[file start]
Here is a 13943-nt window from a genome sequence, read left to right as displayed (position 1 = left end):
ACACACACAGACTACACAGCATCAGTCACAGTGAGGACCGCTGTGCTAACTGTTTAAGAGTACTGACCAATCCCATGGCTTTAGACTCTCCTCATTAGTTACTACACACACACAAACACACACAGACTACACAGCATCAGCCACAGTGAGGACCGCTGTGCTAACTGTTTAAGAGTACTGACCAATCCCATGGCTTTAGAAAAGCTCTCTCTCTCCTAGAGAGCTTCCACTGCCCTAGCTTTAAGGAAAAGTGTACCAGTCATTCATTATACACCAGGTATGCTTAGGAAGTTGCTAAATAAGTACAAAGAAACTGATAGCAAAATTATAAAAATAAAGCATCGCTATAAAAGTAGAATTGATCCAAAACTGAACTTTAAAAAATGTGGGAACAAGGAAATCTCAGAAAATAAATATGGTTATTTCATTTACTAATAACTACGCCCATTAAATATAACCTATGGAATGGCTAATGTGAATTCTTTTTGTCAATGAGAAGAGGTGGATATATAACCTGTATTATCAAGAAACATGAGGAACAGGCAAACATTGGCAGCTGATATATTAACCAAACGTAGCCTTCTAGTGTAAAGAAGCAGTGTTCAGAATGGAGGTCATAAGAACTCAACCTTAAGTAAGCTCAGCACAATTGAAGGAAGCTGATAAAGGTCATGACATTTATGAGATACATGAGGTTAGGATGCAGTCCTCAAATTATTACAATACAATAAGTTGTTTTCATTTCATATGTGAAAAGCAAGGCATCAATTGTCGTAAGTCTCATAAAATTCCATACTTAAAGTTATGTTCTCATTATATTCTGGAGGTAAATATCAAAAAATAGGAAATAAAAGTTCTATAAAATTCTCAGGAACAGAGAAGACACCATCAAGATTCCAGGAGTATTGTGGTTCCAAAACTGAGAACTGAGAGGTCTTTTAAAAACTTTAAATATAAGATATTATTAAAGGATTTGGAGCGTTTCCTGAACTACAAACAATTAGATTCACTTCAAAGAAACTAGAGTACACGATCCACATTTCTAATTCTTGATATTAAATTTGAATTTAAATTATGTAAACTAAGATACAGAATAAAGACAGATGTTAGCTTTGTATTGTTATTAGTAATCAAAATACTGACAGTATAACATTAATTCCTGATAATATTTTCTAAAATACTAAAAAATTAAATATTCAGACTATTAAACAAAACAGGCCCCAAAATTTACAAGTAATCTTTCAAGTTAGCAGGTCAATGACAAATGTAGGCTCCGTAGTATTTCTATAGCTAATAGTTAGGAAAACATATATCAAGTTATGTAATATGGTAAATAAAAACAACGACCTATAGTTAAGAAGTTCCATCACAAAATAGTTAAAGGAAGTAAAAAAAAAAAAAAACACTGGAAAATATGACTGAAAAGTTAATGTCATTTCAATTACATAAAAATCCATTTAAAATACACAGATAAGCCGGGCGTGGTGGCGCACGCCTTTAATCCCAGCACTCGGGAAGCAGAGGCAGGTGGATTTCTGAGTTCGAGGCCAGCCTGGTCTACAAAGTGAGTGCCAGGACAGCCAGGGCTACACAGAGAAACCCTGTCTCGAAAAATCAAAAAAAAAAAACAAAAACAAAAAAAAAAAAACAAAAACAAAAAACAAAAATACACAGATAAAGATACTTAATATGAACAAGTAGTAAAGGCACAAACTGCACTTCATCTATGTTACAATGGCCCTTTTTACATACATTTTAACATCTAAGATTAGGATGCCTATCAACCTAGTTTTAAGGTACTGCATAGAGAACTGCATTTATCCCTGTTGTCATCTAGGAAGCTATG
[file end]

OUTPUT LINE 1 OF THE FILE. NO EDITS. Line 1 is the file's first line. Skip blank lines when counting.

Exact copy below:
Here is a 13943-nt window from a genome sequence, read left to right as displayed (position 1 = left end):